Canada – The Next 150 Years

By Guy Dauncey –

We are amid celebrating our 150th anniversary since the Articles of Confederation were signed on Prince Edward Island in 1867. We look back and consider our recent history—but by looking backwards, we turn away from the future.

Skyscraper Vertical Forest, Milan, Italy featuring a building with more than 900 tree species. Photo: Frederic Prochasson www.123rf.com/Id 44781410

Skyscraper Vertical Forest, Milan, Italy featuring a building with more than 900 tree species. Photo: Frederic Prochasson www.123rf.com/Id 44781410

Maybe that’s a useful, unconscious act because by almost any reckoning, the future looks pretty darned scary.

If we carry on the way we are, by Canada’s 300th birthday in 150 years’ time, the climate crisis will have ensured that Prince Edward Island will become a bunch of islands, and large areas of Quebec and Montreal will be under water. On the west coast, vast areas of Vancouver will face surrender to the Pacific version of Neptune, God of the Ocean.

Hands up: who has hope and excitement about the future, the way the British did at The Great Exhibition in 1851 or the way Canadians did at Expo 67 in Montreal? Worry, ranging to ominous despair, seems to be the more common response.

Why? The list is long, ranging from the rising global population to dire warnings about the climate crisis; from growing inequality and the unaffordability of housing to the egregious behaviour of the plutocrats who hide their wealth in offshore tax havens; from the threatened collapse of democracy in America to worries that the robots will take our jobs; from the stark and increasing loss of species and ecosystems around the world to the acidification of the world’s oceans. Baby albatross are dying from the plastics they ingest before they have even flown. By 2050, on current trends, there will be more plastic in the world’s oceans than there will be fish. Given the dire weight of evidence, some are tempted to retreat to the dark mountain and live out the collapse of civilization in a permacultural ecovillage, fortified by homegrown asparagus and home-brewed ale.

But let me press the pause button on this depressing outlook and invoke instead a blessing, revealing another possible future. There are times in history when utopian thinking is a curious distraction—and times, like now, when it is an urgent necessity.

So, one, two, three—and another possible future is revealed in which Canadians make a successful switch to renewable energy, end the housing crisis, end inequality, build a new co-operative economy that operates in harmony with nature, strengthen their rich multicultural tapestry, and become a beacon of hope for the world.

And no, I’m not smoking anything. On the contrary, it is those who believe that pursuing more economic growth will solve our problems who must be inhaling the sacred weed. A three per cent rate of annual growth has unbelievable implications when it is played out over 150 years. If our population grows by one per cent a year, a three per cent growth in GDP is a two per cent rate of growth per person, but a three per cent increase in the impact of the economy on Nature.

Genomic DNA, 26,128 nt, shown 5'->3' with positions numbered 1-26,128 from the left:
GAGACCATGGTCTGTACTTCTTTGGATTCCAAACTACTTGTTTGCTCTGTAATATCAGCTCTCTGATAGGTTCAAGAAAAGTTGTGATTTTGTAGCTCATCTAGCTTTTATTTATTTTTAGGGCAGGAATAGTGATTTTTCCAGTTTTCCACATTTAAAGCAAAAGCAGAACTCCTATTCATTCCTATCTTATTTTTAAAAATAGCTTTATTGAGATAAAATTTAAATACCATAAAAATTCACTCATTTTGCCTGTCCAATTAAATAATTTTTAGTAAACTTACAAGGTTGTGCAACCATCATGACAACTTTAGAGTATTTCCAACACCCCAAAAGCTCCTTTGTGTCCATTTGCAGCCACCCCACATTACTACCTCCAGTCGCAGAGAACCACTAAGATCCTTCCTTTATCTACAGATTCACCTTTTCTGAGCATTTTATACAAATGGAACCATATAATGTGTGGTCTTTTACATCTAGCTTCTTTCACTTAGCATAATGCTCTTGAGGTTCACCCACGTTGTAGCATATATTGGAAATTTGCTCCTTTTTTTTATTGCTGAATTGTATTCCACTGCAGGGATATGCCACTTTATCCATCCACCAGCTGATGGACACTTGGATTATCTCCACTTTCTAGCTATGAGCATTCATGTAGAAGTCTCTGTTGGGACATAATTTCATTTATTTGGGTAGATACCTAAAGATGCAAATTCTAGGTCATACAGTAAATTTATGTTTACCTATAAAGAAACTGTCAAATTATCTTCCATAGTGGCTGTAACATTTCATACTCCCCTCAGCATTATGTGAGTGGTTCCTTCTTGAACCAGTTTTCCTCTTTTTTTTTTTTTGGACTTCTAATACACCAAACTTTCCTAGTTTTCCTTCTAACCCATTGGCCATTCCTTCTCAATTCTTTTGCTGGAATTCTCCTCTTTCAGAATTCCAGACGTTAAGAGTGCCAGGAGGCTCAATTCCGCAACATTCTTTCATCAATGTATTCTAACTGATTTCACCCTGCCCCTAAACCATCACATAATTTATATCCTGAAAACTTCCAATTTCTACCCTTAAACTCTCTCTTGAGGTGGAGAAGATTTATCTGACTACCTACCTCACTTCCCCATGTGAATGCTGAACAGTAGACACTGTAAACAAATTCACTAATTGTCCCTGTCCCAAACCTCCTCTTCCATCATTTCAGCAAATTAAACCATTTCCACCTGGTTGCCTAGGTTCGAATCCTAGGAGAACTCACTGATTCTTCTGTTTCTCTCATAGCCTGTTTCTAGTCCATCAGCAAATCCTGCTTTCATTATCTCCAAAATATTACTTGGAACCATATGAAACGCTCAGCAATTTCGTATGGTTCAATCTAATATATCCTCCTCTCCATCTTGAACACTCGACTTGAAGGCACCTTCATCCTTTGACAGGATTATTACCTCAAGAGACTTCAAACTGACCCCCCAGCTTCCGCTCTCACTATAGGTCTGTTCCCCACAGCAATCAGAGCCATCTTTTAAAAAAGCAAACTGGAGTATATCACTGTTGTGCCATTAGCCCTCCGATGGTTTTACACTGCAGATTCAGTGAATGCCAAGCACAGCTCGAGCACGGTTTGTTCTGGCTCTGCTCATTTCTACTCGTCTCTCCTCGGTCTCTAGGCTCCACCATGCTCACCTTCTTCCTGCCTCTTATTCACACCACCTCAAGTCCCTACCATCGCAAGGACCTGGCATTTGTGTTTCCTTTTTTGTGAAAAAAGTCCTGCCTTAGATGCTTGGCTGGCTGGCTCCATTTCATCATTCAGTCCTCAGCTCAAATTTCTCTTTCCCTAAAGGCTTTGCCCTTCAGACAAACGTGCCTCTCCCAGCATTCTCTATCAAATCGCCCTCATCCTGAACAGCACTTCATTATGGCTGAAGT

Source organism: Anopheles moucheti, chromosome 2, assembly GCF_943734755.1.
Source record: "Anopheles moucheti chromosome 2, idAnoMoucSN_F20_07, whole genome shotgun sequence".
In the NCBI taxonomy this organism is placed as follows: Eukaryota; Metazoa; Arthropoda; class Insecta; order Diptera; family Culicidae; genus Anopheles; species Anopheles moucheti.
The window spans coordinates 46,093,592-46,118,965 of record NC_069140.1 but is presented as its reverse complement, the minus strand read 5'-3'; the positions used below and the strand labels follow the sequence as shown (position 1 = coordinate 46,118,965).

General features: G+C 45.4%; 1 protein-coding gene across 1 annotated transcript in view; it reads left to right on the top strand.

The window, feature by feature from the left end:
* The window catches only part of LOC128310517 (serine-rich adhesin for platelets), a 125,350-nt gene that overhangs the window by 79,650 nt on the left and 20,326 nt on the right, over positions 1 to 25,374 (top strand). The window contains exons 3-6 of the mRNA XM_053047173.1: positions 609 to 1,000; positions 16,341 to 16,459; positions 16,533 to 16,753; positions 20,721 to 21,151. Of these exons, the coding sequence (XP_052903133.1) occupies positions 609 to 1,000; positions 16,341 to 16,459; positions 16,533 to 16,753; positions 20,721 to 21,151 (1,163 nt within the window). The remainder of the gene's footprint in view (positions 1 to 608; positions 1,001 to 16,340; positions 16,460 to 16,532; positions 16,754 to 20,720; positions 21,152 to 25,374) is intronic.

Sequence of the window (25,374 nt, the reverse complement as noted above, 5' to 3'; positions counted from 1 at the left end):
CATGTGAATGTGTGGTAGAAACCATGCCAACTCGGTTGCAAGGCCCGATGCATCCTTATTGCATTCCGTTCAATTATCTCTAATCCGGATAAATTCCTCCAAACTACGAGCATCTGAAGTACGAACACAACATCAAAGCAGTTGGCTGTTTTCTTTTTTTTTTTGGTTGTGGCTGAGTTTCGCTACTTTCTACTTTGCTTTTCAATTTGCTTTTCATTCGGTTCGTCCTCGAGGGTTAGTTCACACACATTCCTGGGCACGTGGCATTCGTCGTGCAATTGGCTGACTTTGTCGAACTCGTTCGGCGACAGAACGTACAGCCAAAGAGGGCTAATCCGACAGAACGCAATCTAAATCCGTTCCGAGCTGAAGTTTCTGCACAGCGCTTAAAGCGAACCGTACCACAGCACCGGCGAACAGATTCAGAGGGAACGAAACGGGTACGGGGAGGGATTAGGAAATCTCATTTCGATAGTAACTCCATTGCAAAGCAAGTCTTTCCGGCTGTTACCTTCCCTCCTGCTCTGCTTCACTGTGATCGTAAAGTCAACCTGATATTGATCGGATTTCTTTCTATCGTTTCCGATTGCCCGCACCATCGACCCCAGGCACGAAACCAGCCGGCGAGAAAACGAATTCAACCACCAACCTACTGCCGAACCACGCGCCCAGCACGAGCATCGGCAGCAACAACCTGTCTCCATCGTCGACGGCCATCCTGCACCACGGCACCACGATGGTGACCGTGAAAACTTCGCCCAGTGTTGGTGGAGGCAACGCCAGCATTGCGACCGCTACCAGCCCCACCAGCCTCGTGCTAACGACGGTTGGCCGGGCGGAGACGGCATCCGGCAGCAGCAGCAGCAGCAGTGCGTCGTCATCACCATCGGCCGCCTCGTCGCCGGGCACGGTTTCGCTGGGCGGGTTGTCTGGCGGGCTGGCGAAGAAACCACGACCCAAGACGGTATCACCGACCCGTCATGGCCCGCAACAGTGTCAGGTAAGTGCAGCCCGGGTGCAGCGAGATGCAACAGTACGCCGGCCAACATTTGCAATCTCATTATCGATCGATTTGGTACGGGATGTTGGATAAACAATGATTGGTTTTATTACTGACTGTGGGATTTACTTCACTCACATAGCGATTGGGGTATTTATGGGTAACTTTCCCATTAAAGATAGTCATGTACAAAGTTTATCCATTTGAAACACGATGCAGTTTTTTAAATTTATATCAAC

Imagine a small town in the Cariboo with a population of a thousand people, a local GDP of $50 million, and zero inflation. If its economy grows by three per cent a year, as many politicians wish, after 25 years its economic throughput will double to $100 million. After 75 years, it will reach $450 million, and after 150 years it will grow to $4 billion. That’s an eighty-fold increase in the money passing through this tiny town for the goods and services its future people will consume.

Do we seriously think this is possible? What impact would this eighty-fold increase have on the Cariboo’s rivers, forests, ecosystems, and wildlife? Clearly, we need to change the way our economy operates and the goals we seek to achieve.

In place of growth-hungry capitalism, we need to craft a co-operative economy in which local businesses can thrive. I mean an economy in which each community builds a strong foundation of social wealth, replacing the striving for personal wealth. By social wealth, I mean affordable housing and childcare, green spaces and community spaces, great public transit and bike paths, car-sharing, and ride-sharing. I mean a sharing economy in which the community co-operates to help businesses succeed, and a circular economy with zero waste in which none of Nature’s resources are lost to the landfill. I mean great public healthcare, great education, and access to affordable food for everyone with community gardens and local organic farms.

This future could have public banking to support the local economy, a local wage ratio (average low to average high) of 5:1 in place of today’s North American ratio of 829:1, and strong community support for people to form local co-operatives to fill in gaps in the economy, and as a way for the older business generation to hand over ownership and control to their staff as they retire.

We need to celebrate the past, but we also need to celebrate the future.

TheGreenGazette is sponsoring an essay contest, inviting readers to share their 800-word visions of a positive, vibrant future. The selected essay, chosen by TheGreenGazette team, will be printed in a future issue. Stay tuned for announcements on TheGreenGazette Facebook page about the great prizes you could win. Send entries to lisa@thegreengazette.ca.

Guy Dauncey is author of Journey to the Future: A Better World Is Possible, an ecotopian novel set in the year 2032. See more at www.journeytothefuture.ca

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